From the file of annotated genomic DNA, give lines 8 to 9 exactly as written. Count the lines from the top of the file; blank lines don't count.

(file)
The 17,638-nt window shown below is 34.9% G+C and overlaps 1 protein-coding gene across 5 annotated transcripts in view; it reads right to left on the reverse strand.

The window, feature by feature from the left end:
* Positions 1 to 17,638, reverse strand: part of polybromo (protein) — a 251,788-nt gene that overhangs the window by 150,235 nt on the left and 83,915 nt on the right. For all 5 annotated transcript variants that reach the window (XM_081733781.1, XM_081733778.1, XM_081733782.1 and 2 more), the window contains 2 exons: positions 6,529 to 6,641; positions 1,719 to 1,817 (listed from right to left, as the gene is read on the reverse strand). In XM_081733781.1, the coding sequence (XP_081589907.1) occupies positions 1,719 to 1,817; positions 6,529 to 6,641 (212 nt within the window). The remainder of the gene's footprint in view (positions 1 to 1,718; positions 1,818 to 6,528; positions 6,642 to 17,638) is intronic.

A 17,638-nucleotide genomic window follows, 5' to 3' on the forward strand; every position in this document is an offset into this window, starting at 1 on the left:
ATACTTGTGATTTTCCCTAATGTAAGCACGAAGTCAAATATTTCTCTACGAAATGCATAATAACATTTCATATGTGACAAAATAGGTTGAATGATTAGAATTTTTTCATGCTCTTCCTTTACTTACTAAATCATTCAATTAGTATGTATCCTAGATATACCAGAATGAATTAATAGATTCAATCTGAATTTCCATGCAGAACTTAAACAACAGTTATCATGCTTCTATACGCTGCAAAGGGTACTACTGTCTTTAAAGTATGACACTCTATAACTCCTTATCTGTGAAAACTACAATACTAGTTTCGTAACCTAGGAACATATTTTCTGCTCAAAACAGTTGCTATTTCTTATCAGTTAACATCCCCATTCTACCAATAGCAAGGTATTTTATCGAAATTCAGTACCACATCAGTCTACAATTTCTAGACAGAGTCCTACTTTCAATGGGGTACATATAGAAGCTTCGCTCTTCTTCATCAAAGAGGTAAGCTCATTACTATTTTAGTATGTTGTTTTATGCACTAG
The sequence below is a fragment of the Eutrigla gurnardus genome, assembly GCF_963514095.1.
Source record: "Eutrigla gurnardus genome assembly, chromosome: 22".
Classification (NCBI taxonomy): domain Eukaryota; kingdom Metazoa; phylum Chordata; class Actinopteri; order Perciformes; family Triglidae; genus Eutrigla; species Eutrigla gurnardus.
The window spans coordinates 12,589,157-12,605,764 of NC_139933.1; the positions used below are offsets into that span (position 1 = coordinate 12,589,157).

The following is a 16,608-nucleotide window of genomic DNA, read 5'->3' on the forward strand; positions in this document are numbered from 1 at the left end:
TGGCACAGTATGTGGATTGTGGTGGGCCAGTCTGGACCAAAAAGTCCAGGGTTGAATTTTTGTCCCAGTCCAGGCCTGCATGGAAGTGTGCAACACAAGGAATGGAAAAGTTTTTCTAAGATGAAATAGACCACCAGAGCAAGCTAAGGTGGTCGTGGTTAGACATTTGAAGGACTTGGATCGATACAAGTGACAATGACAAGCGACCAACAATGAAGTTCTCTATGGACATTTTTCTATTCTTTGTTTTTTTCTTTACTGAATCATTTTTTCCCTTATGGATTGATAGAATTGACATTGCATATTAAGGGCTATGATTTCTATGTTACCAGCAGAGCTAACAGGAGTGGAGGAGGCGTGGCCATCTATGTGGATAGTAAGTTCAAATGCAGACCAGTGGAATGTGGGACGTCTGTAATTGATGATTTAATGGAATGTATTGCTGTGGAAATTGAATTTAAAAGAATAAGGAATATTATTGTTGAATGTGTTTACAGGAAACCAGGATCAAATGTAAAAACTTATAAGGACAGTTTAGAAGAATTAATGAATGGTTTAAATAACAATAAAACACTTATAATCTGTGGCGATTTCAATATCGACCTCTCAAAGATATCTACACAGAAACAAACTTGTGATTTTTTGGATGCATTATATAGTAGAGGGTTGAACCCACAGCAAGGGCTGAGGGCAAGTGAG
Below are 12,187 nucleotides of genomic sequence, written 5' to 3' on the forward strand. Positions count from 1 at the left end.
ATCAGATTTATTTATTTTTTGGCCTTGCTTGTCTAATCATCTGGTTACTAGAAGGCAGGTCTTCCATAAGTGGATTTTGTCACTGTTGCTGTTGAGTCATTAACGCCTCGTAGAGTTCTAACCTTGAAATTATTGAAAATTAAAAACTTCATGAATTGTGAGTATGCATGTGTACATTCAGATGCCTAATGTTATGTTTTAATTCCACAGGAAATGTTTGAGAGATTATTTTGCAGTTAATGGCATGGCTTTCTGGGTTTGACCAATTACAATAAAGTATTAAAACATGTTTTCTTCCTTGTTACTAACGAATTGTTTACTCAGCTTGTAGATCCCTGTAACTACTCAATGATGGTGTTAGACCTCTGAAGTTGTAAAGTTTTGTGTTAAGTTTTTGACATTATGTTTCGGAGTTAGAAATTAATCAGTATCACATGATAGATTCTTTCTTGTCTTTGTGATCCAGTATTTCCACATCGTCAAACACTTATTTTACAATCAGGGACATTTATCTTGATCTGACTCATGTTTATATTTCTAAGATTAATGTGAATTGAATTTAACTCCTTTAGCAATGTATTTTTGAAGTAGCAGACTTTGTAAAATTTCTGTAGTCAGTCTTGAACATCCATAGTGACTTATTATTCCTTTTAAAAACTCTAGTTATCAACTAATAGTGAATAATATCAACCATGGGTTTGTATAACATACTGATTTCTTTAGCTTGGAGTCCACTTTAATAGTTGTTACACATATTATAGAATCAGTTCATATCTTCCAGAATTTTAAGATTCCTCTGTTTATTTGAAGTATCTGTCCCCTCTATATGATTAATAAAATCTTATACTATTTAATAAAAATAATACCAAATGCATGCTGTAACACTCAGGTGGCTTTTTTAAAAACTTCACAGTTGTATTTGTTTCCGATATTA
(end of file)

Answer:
Classification (NCBI taxonomy): domain Eukaryota; kingdom Metazoa; phylum Chordata; class Actinopteri; order Perciformes; family Triglidae; genus Eutrigla; species Eutrigla gurnardus.
The window spans coordinates 12,589,157-12,605,764 of NC_139933.1; the positions used below are offsets into that span (position 1 = coordinate 12,589,157).